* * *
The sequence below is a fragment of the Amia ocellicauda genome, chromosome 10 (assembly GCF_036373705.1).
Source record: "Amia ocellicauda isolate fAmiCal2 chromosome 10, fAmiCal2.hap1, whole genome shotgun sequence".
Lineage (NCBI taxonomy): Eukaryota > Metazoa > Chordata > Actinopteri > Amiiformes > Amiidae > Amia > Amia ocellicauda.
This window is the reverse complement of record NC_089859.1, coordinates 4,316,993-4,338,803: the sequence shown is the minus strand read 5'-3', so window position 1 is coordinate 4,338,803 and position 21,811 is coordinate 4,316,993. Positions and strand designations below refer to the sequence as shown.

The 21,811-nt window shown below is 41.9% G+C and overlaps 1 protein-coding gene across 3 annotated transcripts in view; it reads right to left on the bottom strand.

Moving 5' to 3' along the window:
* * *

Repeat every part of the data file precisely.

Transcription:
The sequence below is a fragment of the Amia ocellicauda genome, chromosome 10 (assembly GCF_036373705.1).
Source record: "Amia ocellicauda isolate fAmiCal2 chromosome 10, fAmiCal2.hap1, whole genome shotgun sequence".
Lineage (NCBI taxonomy): Eukaryota > Metazoa > Chordata > Actinopteri > Amiiformes > Amiidae > Amia > Amia ocellicauda.
This window is the reverse complement of record NC_089859.1, coordinates 4,316,993-4,338,803: the sequence shown is the minus strand read 5'-3', so window position 1 is coordinate 4,338,803 and position 21,811 is coordinate 4,316,993. Positions and strand designations below refer to the sequence as shown.

The 21,811-nt window shown below is 41.9% G+C and overlaps 1 protein-coding gene across 3 annotated transcripts in view; it reads right to left on the bottom strand.

Moving 5' to 3' along the window: